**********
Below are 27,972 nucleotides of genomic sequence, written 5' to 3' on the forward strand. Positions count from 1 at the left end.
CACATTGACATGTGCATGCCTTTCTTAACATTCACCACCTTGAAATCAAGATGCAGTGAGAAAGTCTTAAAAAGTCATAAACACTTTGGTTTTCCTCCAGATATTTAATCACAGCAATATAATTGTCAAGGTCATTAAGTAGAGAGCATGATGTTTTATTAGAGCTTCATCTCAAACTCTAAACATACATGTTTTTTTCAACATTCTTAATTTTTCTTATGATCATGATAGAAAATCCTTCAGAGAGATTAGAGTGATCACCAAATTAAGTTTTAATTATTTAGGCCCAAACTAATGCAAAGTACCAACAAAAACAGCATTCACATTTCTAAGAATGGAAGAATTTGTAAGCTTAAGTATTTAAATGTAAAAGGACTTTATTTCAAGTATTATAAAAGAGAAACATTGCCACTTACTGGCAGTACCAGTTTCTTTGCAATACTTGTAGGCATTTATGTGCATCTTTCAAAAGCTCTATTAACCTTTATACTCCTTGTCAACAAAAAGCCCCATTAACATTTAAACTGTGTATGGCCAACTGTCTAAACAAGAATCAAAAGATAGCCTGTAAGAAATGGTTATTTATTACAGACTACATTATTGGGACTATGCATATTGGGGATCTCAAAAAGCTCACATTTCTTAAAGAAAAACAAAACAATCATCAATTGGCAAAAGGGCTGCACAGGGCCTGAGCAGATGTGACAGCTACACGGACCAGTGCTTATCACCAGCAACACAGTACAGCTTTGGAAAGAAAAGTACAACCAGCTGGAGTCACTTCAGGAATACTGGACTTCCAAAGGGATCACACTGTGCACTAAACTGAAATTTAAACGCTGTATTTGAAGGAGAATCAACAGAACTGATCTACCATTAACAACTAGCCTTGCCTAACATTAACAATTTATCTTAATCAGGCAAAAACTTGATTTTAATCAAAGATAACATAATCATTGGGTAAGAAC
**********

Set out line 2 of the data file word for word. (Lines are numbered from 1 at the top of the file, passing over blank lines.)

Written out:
CACATTGACATGTGCATGCCTTTCTTAACATTCACCACCTTGAAATCAAGATGCAGTGAGAAAGTCTTAAAAAGTCATAAACACTTTGGTTTTCCTCCAGATATTTAATCACAGCAATATAATTGTCAAGGTCATTAAGTAGAGAGCATGATGTTTTATTAGAGCTTCATCTCAAACTCTAAACATACATGTTTTTTTCAACATTCTTAATTTTTCTTATGATCATGATAGAAAATCCTTCAGAGAGATTAGAGTGATCACCAAATTAAGTTTTAATTATTTAGGCCCAAACTAATGCAAAGTACCAACAAAAACAGCATTCACATTTCTAAGAATGGAAGAATTTGTAAGCTTAAGTATTTAAATGTAAAAGGACTTTATTTCAAGTATTATAAAAGAGAAACATTGCCACTTACTGGCAGTACCAGTTTCTTTGCAATACTTGTAGGCATTTATGTGCATCTTTCAAAAGCTCTATTAACCTTTATACTCCTTGTCAACAAAAAGCCCCATTAACATTTAAACTGTGTATGGCCAACTGTCTAAACAAGAATCAAAAGATAGCCTGTAAGAAATGGTTATTTATTACAGACTACATTATTGGGACTATGCATATTGGGGATCTCAAAAAGCTCACATTTCTTAAAGAAAAACAAAACAATCATCAATTGGCAAAAGGGCTGCACAGGGCCTGAGCAGATGTGACAGCTACACGGACCAGTGCTTATCACCAGCAACACAGTACAGCTTTGGAAAGAAAAGTACAACCAGCTGGAGTCACTTCAGGAATACTGGACTTCCAAAGGGATCACACTGTGCACTAAACTGAAATTTAAACGCTGTATTTGAAGGAGAATCAACAGAACTGATCTACCATTAACAACTAGCCTTGCCTAACATTAACAATTTATCTTAATCAGGCAAAAACTTGATTTTAATCAAAGATAACATAATCATTGGGTAAGAAC